Investment Banking raises money and provides expert advice on transactions for public and private companies. A firm’s Investment Banking Division typically has three main divisions, Sales and Trading, Underwriting and Mergers & Acquisitions. These banks raise capital for clients primarily by underwriting debt and equity offerings.
For initial public offerings, IPOs, investment bankers handle the filings, roadshow presentations and are responsible for making sure all the offered securities are “placed” (sold) with their clients. The sales and trading team coordinates the placement of stock and the firm’s specialist or market maker facilitates much of the trading. If the investment bank can’t handle an entire deal with its own resources, it will use the services of additional partner banks, called the syndicate. Investment banks were clamoring over the chance to underwrite the largest IPO ever, Alibaba, in 2014 with Barclays winning out for the top spot.3
The line can get a little blurred between the investment bank (acting as agent) and the firm’s proprietary operations (as principal). For example, the firm may use its own capital or investors to be early investors in the company, while it’s still private. Then, when it’s time for the company to go public through an IPO, the firm’s investment banking arm will handle that transaction separately. So they have an actual equity stake in the company but also get the capital raising fees associated with the IPO (traditionally 7% of capital raised but that’s come down and now is in the lower-to-mid single digits).
Investment bankers have very high pay, but their employment is cyclical and lower-level analysts often endure brutally long work weeks working on spreadsheets.
Mergers & Acquisitions
The Mergers and Acquisitions, M&A, department is another unit of an investment bank which handles a variety of transactions for corporate clients. As the name implies, the main types of transactions are 1) mergers and 2) acquisitions. A merger occurs when two companies join together and form one, brand new company. In an acquisition, one company decides to buy out another company which simply gets integrated into the acquirer. The acquired company no longer exists.
Sometimes, companies will do the opposite and divest or shed a unit through either a sale or an IPO. General Electric is an example of a company that frequently is involved in M&A transactions, selling off lower-margin businesses including GE appliances and NBC Universal. In 2015, they spun-off their finance arm, Synchrony Financial.4 Weil, Gotshal & Manges, LLP advised GE, their long-time client, on this transaction. Weil’s Capital Markets utilized their tax, legal, real estate, compliance and structured finance professionals resources, among others, to help facilitate this almost $6.6 billion debt and equity transaction.5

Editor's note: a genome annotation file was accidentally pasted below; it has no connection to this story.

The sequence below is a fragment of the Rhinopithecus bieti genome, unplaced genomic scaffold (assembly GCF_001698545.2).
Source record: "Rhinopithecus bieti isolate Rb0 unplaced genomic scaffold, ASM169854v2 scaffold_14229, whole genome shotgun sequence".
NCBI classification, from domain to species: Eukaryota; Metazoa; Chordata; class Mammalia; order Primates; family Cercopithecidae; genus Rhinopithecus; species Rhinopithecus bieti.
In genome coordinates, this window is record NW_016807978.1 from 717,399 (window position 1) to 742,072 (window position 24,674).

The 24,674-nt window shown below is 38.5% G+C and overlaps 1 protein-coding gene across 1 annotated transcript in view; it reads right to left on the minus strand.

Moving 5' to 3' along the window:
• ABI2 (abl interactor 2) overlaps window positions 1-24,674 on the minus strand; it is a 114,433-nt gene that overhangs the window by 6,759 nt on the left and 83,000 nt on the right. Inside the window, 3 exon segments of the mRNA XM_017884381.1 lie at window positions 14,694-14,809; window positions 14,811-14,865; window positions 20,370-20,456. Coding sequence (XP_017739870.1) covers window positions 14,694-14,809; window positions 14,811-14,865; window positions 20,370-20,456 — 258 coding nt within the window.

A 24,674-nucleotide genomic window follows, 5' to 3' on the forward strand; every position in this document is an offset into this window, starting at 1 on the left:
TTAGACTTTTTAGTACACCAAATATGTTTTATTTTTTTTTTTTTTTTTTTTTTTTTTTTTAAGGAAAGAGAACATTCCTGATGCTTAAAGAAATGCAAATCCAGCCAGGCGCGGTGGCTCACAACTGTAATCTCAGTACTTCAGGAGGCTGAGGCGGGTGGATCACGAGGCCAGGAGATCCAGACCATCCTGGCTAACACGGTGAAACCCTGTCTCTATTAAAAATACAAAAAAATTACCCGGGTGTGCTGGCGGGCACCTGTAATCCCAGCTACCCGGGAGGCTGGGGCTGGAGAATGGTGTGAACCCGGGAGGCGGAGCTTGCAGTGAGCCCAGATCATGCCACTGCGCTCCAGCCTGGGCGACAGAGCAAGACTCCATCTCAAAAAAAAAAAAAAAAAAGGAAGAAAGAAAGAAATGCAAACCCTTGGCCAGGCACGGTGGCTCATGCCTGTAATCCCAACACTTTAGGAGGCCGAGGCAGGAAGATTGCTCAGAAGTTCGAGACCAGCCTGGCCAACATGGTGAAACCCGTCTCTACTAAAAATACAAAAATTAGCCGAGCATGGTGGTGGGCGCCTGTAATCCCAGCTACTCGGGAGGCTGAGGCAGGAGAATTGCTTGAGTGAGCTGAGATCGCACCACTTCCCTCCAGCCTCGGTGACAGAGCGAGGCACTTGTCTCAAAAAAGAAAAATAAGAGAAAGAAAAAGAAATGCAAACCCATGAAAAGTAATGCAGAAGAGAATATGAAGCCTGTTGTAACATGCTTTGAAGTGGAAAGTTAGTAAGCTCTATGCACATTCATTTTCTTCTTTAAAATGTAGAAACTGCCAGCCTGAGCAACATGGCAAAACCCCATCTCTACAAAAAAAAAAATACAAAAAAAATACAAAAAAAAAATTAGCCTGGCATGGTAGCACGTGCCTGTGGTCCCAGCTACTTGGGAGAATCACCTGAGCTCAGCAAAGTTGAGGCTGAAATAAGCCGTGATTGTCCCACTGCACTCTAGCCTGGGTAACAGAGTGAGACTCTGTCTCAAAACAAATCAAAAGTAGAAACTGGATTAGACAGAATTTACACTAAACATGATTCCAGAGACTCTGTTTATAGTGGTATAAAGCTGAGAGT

Generally, the better the economy is, the more credit is available and the more companies are willing to pursue M&A transactions. Through November of 2015, the value of global M&A transactions is $4.57 trillion which is on pace to top 2007’s reported total of $4.61 trillion.6 That translates into more pay for M&A professionals. Payment for the investment bank sometimes comes as a percentage of capital raised so it’s no surprise pay for M&A bankers can be quite large.
With the plethora of rules and regulations placed on publicly traded companies, not to mention a very complex tax code, accountants are in high demand. It’s no surprise that the unemployment rate in accounting is well-below the national average at just 3.6%.7
In the private sector, accountants, auditors, clerks and other associates prepare, examine and file financial documents and tax returns for clients. The clients range from individuals to publicly traded Fortune 500 companies. Many wealthier individuals use public accountants for more complex tax needs. Publicly traded companies must have audited financial statements so they contract lots of business to the Big 4 accounting and auditing firms among many others. Additionally, documents filed with the Securities and Exchange Commission, SEC, must be signed by a Certified Public Accountant, CPA. Some schools help students prepare for the CPA exam as part of a Masters in Accountancy program.
Other jobs in accounting are in the public sector including government agencies. Tax examiners and revenue agents work at the Internal Revenue Service, IRS, making sure taxpayers are meeting their tax obligations. Government agencies and law enforcement are also employers of forensic accountants, a fast-growing specialization which helps detect and combat fraud and different economic crimes. Sometimes government accountants audit other areas of government to ensure taxpayer money is used appropriately, as done by the General accounting Office, GAO.